Best data saving technique?
Quick question about saving player data
#2

Kewl!


#3

Is AutomaticRetry smart enough to only retry when there’s an issue connecting to the DataStore’s server, or does it also retry when the request fails due to a Lua error, because the request threshold has been reached, etc?

Edit: Also, do automatic retries use up additional requests from the request limit? And I assume requests will still yield until all retries have completed?


#4

Neat, I’ll definitely be using this when it comes out


#5

Very great addition to data store! :octopus:


#6

Does this mean stop autosaving? :smiley:

And do they count as more requests?


#7

I would defiantly love this to go live. I actually have a large part of Ultimate Boxing’s back end depending on my own implementation, except I have a more requests to retry for gets because I use only 1 per player when they enter.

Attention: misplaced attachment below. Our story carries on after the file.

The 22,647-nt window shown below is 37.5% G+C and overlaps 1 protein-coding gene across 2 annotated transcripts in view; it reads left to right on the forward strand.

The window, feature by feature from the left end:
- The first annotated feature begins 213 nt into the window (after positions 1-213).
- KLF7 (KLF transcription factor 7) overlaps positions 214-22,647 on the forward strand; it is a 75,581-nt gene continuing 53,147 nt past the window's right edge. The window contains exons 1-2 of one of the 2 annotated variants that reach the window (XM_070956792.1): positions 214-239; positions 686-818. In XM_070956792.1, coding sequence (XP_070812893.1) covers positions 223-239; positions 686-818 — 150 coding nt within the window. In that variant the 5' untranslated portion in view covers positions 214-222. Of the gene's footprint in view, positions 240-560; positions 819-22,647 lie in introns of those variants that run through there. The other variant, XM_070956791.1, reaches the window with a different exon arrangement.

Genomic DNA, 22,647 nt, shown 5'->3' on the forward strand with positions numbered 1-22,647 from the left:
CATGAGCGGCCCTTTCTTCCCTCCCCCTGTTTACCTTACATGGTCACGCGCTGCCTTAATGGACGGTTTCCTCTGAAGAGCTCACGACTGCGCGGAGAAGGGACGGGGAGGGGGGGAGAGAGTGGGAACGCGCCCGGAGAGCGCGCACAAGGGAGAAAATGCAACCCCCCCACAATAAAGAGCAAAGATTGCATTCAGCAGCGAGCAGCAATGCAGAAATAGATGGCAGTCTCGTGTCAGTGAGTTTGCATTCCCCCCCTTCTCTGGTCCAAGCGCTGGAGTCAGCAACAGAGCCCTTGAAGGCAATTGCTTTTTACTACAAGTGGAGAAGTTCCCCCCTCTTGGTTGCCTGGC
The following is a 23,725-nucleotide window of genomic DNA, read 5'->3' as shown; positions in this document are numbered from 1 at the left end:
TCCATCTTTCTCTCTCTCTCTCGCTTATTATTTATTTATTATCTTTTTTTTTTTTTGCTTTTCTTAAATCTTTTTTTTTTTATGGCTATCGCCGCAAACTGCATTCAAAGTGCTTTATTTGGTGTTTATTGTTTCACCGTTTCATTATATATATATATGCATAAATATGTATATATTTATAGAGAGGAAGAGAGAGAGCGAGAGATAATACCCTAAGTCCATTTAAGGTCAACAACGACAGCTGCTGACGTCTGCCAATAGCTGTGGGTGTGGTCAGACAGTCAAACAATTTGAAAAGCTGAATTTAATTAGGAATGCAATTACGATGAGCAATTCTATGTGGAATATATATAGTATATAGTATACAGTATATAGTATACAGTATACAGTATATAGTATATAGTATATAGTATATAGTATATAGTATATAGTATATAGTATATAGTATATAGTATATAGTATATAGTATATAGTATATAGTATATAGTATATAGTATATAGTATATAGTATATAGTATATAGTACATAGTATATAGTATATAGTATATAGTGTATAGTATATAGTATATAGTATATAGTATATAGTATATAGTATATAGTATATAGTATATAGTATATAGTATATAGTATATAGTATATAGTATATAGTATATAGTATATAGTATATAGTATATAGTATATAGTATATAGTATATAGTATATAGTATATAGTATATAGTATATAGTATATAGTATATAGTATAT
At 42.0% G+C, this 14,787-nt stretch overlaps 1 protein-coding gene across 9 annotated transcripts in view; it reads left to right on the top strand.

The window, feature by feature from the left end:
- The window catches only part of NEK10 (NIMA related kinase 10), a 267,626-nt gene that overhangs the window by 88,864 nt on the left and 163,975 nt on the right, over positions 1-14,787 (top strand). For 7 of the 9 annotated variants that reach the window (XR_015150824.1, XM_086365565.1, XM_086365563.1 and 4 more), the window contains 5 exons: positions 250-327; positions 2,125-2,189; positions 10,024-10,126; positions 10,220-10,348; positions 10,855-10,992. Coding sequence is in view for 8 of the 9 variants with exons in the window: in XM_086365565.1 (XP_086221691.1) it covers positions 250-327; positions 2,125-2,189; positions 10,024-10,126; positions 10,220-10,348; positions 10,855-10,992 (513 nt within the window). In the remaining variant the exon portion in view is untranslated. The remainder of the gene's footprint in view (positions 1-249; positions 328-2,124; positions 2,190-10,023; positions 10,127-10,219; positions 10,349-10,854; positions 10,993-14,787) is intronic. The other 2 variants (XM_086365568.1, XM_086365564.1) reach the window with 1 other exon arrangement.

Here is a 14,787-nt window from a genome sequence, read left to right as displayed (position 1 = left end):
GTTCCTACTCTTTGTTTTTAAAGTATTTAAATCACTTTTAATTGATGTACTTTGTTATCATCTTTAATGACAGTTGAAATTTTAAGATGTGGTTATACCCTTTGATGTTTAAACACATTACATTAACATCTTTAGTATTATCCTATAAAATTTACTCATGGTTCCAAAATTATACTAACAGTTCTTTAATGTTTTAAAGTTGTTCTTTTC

#8

Will we have an event or callback to handle when this happens? If data doesn’t get saved, I want to know about it and write specific behaviors for it.


#9

If retries are exhausted, your data store operation will fail as usual, triggering your pcall error handling.


#10

Just to get this straight: This feature only revolves around SetAsync and how it affects other queued calls, while it’s not going to change how UpdateAsync works if your game is not using SetAsync at all?

It’s still a little lost. The way I understand it is that this feature basically makes SetAsync like UpdateAsync without the read?


#11

Huh?

Its all Datastore requests.
If it fails itll retry up to 5 times before failing.
This involves GetAsync and SetAsync etc etc

if SetAsync and UpdateAsync requests are queued meaning they haven’t been sent to ROBLOX’s backend and you make another request to the same key then your previous request is removed and the new one attempts to go through.